Elegy for Iris by John Bayley
Elegy for Iris by John Bayley
Gabriele D’Annunzio: Defiant Archangel by John Woodhouse
Cabiria e il suo tempo edited by Paolo Bertetto, by Gianni Rondolino
Griffithiana: The Journal of Film History edited by Davide Turconi
Secrets by Nuruddin Farah
In the Firing Line: War and Children’s Rights by Amnesty International UK
The Kissinger Transcripts: The Top-Secret Talks with Beijing and Moscow edited by William Burr
The Great Experiment: George Washington and the American Republic October 6, 1998-June 6, 1999; and the Morgan Library, New York, September 16, 1999-January 2, 2000 an exhibition at the Huntington Library, San Marino, California,
The Great Experiment: George Washington and the American Republic by John Rhodehamel, foreword by Gordon S. Wood
The Black Death and the Transformation of the West by David Herlihy, edited and with an introduction by Samuel K. Cohn, Jr.
Fall of the New Class: A History of Communism’s Self-Destruction by Milovan Djilas, edited by Vasilije Kalezic, Translated from the Serbo-Croatian by John Loud
The Culture of the High Renaissance: Ancients and Moderns in Sixteenth-Century Rome by Ingrid Rowland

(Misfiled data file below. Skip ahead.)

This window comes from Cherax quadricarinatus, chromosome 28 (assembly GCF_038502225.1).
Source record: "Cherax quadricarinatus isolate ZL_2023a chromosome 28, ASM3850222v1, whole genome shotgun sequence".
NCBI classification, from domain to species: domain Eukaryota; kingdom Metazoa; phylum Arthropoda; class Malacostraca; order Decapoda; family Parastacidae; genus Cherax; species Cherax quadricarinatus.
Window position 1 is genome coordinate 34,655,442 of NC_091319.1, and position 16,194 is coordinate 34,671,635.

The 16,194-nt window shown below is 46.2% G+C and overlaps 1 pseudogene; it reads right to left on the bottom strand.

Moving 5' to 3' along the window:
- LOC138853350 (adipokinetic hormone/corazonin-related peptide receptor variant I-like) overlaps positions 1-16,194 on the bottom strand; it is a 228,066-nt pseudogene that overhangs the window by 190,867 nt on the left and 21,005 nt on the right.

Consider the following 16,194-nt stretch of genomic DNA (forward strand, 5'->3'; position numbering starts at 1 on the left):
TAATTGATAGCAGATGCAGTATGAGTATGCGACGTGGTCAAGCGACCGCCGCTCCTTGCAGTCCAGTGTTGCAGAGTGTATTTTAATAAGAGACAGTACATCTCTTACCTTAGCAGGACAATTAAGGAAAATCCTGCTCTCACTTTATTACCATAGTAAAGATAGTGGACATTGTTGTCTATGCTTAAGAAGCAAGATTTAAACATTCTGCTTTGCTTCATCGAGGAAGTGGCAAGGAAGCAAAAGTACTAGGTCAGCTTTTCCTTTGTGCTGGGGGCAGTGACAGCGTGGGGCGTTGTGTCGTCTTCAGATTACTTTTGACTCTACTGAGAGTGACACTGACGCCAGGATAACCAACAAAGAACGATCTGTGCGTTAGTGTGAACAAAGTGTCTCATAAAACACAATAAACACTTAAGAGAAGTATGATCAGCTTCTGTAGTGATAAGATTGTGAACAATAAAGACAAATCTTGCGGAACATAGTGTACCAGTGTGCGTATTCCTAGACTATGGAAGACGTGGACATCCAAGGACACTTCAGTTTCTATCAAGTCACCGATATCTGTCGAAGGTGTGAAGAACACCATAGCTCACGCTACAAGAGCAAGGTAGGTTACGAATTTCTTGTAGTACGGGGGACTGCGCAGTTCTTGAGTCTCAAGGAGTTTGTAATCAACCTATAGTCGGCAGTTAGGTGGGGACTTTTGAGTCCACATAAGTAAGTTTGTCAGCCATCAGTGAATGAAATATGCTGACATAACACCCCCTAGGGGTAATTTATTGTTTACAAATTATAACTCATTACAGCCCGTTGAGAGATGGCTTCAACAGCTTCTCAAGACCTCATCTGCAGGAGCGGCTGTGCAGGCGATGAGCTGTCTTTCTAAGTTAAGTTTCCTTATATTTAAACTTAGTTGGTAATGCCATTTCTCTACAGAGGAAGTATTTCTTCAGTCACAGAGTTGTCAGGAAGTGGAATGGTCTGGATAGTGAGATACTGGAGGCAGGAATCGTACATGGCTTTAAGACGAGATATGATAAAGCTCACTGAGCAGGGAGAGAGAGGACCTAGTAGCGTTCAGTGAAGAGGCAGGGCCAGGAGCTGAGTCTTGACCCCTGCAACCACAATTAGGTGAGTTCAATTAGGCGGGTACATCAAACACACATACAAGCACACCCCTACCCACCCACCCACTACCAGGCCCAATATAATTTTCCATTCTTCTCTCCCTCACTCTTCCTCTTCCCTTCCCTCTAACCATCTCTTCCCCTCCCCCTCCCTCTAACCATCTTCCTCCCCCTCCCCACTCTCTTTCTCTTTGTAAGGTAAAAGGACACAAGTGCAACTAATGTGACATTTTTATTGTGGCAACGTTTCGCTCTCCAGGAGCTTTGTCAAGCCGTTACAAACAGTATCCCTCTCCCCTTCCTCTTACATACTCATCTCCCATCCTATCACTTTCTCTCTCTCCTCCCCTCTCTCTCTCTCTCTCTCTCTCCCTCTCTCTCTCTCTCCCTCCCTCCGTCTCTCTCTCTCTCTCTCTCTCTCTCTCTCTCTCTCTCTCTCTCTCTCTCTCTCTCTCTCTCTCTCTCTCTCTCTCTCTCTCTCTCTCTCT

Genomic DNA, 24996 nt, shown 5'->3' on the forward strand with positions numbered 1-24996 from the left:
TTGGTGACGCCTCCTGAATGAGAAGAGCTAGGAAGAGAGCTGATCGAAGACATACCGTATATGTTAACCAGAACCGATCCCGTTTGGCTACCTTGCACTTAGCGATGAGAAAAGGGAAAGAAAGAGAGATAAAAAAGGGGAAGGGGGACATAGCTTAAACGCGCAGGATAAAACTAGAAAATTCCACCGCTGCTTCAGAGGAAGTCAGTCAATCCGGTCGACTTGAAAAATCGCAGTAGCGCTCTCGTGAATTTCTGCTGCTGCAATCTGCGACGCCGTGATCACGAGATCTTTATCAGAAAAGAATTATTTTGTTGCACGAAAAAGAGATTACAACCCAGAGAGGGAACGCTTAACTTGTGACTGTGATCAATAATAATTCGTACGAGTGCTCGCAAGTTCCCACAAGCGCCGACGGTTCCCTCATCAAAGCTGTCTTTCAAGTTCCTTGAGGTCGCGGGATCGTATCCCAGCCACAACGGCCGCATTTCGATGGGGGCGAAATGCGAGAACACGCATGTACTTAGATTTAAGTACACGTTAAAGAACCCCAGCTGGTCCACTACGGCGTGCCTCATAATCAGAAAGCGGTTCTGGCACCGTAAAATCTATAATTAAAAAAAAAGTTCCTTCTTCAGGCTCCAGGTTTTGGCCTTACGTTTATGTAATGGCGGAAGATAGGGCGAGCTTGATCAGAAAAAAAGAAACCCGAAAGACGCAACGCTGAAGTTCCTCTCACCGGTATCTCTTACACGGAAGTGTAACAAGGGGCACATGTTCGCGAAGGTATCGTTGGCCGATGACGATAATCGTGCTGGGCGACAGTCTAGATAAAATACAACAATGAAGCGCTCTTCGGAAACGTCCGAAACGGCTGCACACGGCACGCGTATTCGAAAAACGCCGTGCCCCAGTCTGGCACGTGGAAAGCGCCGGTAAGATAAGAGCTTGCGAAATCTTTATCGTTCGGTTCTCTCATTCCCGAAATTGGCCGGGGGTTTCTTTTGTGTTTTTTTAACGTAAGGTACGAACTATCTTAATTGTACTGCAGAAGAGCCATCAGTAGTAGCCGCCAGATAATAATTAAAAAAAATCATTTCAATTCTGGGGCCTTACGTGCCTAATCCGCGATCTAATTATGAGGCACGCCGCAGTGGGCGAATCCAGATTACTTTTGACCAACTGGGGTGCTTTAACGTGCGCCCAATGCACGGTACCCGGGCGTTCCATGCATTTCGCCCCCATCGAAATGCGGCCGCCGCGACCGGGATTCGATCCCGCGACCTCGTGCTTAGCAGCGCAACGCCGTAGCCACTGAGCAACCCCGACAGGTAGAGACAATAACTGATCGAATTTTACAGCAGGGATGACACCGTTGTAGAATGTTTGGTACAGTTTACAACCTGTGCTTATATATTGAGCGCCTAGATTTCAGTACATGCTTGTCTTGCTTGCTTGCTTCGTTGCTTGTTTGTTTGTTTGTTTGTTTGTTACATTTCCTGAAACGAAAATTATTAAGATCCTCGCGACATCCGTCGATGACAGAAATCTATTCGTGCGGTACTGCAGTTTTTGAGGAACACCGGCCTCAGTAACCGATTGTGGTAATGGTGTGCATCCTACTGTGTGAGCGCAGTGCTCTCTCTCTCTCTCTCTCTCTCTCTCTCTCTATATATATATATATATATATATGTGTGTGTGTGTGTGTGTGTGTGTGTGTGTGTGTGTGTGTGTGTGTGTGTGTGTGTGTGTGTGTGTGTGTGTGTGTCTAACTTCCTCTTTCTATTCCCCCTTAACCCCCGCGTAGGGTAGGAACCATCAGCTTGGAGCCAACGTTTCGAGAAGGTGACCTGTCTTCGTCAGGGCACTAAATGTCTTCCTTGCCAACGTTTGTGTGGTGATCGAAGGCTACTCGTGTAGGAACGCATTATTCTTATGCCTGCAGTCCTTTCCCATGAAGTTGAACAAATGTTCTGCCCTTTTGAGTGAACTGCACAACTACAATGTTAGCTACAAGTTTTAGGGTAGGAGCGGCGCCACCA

The Ufa Story: A History of Germany’s Greatest Film Company 1918-1945 by Klaus Kreimeier, translated by Robert Kimber, by Rita Kimber
The Ministry of Illusion: Nazi Cinema and Its Afterlife by Eric Rentschler
Der Bewegte Mann (Maybe Maybe Not) (1994) a film by Sönke Wortmann
Opened Ground: Selected Poems 1966-1996 by Seamus Heaney
Seamus Heaney by Helen Vendler
Neal Ascherson is the author of The Struggles for Poland, The Black Sea, and Stone Voices: The Search for Scotland. He is an Honorary Professor at the Institute of Archaeology, University College London.
Ian Buruma is the author of many books, including The Wages of Guilt: Memories of War in Germany and Japan (1995), The Missionary and the Libertine: Love and War in East and West (1996), Murder in Amsterdam: The Death of Theo Van Gogh and the Limits of Tolerance (2006), and Year Zero: A History of 1945 (2013). He is the Paul W. Williams Professor of Human Rights and Journalism at Bard and a regular contributor to The New York Review of Books, The New Yorker, and The New York Times, among other publications. His new book is a collection of essays from these pages, Theater of Cruelty: Art, Film, and the Shadows of War. His Year Zero: A History of 1945 is now out in paperback.
V. S. Naipaul was born in Trinidad in 1932 and emigrated to England in 1950, when he won a scholarship to University College, Oxford. He is the author of many novels, including A House for Mr. Biswas, A Bend in the River, and In a Free State, which won the Booker Prize. He has also written several nonfiction works based on his travels, including India: A Million Mutinies Now and Beyond Belief: Islamic Excursions Among the Converted Peoples. He was knighted in 1990 and in 1993 was the first recipient of the David Cohen British Literature Prize.